Gay Vue Magazine, 1971-1972

Gay Vue was one of the earliest LGBT publications in Minneapolis.  Jack Baker was on the board of directors. Sherrie Buffington was co-editor.

You can find Gay Vue and these other early LGBT publications (So’s Your Old Lady, Equal Time, GLC Voice) in the Special Collections Minneapolis periodicals collection. We also have an index to GLC Voice at Special Collections.

The images above are from Volume I, number 2 of Gay Vue, 21 August, 1971.

If you would like to see more early LGBT periodicals and Pride materials, please check out our display in the atrium of Minneapolis Central Library.

Staffelalbum der Herzstaffel, 1943

A German Luftwaffe (air force) unit history chronicling the invasion of the Soviet Union during World War II.  This is from our Kittleson World War II Collection. 

This unit history mostly chronicles the unit’s time in the Ukraine and Russia. It also features candid shots of everyday life of the unit and some photos of the people in the occupied territory. The page above loosely translates to “The country and its inhabitants.”  This unit history only covers the victorious part of the war for the Germans, after 1942 they were fighting a defensive battle against a revived Soviet army that defeated and conquered Germany in 1945.

Hennepin County Fair, 1946
From the September 26, 1946 Minneapolis Times, “The apples probably will be smaller in number, but apparently larger in size if the entry of H.F. Broms, Excelsior, is an example. Trinky Greenhoe, 3, of Hopkins is passing serious judgment on the tasty-looking fruit.” High-res

Hennepin County Fair, 1946

From the September 26, 1946 Minneapolis Times, “The apples probably will be smaller in number, but apparently larger in size if the entry of H.F. Broms, Excelsior, is an example. Trinky Greenhoe, 3, of Hopkins is passing serious judgment on the tasty-looking fruit.”

Hennepin County Fair, 1946
From the September 26, 1946 Minneapolis Times, “The Hennepin county fair grounds at Hopkins was abustle today as exhibitors prepared for the formal opening at 8 p.m….Harold C. Pederson, fair president, shows new types of oats to Bonnie Filas, Camden Station 4-H girl who will exhibit 12 projects.” High-res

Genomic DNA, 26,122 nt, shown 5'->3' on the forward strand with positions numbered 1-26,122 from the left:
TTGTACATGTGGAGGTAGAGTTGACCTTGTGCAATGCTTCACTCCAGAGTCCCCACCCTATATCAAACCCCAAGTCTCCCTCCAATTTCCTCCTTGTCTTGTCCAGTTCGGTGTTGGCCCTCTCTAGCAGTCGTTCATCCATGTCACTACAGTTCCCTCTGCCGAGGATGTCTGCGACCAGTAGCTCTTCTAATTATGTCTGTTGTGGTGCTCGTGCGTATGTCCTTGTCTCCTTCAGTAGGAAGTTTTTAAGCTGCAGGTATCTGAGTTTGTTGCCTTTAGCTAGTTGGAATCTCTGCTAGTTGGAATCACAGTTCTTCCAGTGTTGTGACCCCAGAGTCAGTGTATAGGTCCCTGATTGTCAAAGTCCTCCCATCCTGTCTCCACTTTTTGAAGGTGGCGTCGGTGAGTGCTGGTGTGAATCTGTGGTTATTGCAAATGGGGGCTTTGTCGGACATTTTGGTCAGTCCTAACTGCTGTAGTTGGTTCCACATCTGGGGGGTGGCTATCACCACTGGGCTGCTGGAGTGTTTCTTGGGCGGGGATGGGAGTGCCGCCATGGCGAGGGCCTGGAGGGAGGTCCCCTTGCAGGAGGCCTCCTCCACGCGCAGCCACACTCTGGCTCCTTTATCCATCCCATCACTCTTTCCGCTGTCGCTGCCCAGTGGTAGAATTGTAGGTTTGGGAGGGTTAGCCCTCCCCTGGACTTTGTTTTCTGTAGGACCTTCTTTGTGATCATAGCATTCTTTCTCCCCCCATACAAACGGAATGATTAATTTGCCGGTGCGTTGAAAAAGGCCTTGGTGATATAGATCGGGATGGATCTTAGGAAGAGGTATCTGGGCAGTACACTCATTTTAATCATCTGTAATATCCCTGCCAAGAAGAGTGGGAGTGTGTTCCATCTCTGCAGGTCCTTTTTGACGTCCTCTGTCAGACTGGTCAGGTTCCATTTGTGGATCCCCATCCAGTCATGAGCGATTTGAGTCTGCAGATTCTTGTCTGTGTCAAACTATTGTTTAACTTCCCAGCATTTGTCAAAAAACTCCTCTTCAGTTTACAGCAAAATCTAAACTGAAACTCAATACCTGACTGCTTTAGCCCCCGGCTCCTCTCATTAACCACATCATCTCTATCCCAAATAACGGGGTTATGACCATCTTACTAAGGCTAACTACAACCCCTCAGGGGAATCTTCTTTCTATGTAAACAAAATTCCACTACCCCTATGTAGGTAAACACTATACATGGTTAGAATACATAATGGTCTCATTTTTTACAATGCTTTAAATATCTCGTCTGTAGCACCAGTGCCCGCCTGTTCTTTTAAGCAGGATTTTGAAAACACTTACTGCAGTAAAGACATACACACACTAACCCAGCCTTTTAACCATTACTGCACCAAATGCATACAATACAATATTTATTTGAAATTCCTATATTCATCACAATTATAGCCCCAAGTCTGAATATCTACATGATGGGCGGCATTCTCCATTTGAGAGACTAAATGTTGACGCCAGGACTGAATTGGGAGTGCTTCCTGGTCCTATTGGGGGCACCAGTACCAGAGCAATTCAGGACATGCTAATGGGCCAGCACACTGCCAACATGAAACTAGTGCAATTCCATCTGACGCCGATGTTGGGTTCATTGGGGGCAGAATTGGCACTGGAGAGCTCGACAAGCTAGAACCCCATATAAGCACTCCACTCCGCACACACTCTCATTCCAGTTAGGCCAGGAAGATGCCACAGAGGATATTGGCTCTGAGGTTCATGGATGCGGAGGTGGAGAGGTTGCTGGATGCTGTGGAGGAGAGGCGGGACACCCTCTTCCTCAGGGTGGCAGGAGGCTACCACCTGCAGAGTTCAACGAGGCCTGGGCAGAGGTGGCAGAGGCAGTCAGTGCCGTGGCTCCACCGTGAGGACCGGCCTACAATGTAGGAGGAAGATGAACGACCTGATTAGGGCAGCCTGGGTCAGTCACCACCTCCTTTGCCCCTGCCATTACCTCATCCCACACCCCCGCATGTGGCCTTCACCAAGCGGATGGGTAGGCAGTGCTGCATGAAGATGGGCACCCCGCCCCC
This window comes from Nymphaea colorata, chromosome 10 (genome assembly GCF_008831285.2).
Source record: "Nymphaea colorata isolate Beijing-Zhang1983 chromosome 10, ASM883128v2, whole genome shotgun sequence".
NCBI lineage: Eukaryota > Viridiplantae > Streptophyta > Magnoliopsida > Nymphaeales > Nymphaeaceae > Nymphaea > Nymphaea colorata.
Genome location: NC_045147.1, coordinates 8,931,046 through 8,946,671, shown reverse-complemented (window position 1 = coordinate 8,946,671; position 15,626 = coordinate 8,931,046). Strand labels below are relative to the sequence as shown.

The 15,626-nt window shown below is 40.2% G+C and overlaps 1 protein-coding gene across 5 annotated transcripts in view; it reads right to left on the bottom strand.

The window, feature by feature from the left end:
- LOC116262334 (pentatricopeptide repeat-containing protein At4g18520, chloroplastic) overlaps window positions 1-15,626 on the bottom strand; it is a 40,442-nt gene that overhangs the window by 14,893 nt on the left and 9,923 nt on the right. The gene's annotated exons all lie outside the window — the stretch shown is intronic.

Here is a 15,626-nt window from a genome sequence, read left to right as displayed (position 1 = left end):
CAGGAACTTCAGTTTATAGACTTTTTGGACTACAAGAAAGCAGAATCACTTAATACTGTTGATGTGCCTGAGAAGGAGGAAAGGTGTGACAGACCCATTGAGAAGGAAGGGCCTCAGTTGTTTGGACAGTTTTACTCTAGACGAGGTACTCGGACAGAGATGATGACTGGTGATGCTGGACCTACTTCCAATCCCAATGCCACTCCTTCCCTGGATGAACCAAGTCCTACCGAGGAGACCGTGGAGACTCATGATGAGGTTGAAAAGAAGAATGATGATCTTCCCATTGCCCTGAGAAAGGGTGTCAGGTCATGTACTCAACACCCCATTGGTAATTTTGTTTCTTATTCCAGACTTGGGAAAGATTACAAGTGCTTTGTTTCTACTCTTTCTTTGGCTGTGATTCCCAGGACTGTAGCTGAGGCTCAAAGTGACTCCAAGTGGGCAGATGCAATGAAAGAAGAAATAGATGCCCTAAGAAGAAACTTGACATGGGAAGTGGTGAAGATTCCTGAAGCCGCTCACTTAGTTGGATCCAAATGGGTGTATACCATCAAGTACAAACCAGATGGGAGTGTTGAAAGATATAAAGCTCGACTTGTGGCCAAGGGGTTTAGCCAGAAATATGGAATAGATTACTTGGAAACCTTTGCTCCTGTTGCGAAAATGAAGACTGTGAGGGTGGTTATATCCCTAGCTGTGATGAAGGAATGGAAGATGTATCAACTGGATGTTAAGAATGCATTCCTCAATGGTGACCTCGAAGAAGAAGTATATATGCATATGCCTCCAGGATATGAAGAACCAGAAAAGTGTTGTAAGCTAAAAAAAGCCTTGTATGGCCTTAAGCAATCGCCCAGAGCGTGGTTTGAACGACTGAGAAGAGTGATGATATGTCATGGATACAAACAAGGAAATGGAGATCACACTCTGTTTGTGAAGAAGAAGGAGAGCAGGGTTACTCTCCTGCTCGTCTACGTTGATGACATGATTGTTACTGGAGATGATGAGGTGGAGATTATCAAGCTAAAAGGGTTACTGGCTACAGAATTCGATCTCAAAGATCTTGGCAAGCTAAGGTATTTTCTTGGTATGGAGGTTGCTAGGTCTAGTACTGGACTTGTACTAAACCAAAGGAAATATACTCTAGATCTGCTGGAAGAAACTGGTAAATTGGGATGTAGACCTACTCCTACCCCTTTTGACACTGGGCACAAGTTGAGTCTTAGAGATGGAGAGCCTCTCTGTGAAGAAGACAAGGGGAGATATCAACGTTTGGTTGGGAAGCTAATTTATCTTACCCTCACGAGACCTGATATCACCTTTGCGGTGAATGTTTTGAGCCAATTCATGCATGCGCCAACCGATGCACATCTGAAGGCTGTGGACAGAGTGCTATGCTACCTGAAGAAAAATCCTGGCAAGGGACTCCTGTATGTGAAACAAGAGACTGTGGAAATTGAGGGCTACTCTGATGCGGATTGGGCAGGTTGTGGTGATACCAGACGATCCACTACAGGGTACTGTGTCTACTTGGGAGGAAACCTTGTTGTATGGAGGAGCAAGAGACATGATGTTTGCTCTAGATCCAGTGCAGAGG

Hennepin County Fair, 1946

From the September 26, 1946 Minneapolis Times, “The Hennepin county fair grounds at Hopkins was abustle today as exhibitors prepared for the formal opening at 8 p.m….Harold C. Pederson, fair president, shows new types of oats to Bonnie Filas, Camden Station 4-H girl who will exhibit 12 projects.”

Hennepin County Fair, 1945
From the August 9, 1945 Minneapolis Times,”Rose Clausen, supervisor of the Hennepin County women’s department put the finishing touches on the quilt exhibit before the thirty-ninth annual fair opened this morning for a three-day run. The women’s exhibit is one of many displays and shows at the Hopkins fairgrounds.” High-res

Hennepin County Fair, 1945

From the August 9, 1945 Minneapolis Times,”Rose Clausen, supervisor of the Hennepin County women’s department put the finishing touches on the quilt exhibit before the thirty-ninth annual fair opened this morning for a three-day run. The women’s exhibit is one of many displays and shows at the Hopkins fairgrounds.”

stuffaboutminneapolis:

Fruen Mill Minneapolis by Telegraph Studios

These are some haunting images from the once vibrant Fruen Mill in Minneapolis, MN. The crumbling brick, rusting metal and aging graffiti can’t hide the small spots of life as foliage grows up through the ruins.


Fruen Mill started grinding grain by water power on Bassett’s Creek in 1894. The original workshop was built in 1872 - William H. Fruen originally manufactured screws and waterwheel governors in his workshop, which burned with the original mill in 1920.  A more modern cereal mill powered by diesel (1916) survived the fire. The structures in the video above were mostly built after 1920.  The Fruen company was the first manufacturer of table cereals (Pettijohn Breakfast food) in Minneapolis. The milling company was sold to ConAgra in 1971.

The vacant mill has been a dangerous place for tresspassers: Ron Block of Burnsville died there after a fall in 2006. A year before an 18 year old Robbinsdale man survived a 70 foot fall on the property.

Glenwood Inglewood Company, and located near the Fruen mill also founded in 1894, was owned by 4 generations of the Fruen family until 1990, when it was sold to Deep Rock Company.

Lilac Park

A nice rest stop off the Cedar Lake bike trail connecting Minneapolis and Hopkins. There once were many other rest stops built along Lilac Way (Highway 100) which was a WPA project during the Depression.

The beehive fireplace and table were taken from Lilac Park near Minnetonka Boulevard and placed at Roadside (now Lilac) Park.  The original park near Minnetonka Boulevard is scheduled for demolition when highway 100 is widened in 2017.  St. Louis Park used to have three Lilac Way parks: Roadside (renamed and restored), Lilac (salvaged) and Excelsior (already lost to road construction).

Graeser Park in Robbinsdale is the other remaining Lilac Way park, complete with it’s own beehive.  There have been prelimary plans to preserve it.

From W.P.A. Accomplishments in Minneapolis:BELT LINE HIGHWAY: WPA labor was employed on this interlacing super-highway, which crosses 9 highways or arterial streets and includes five railway grade separations and two arterial highway separations of clover-leaf type. It provides a sixty-foot main highway 66 miles long, flanked on each side by walks and service drives. This traffic artery enables motorists from the west to enter the heart of Minneapolis at the most advantageous point, with minimum confusion and maximum safety.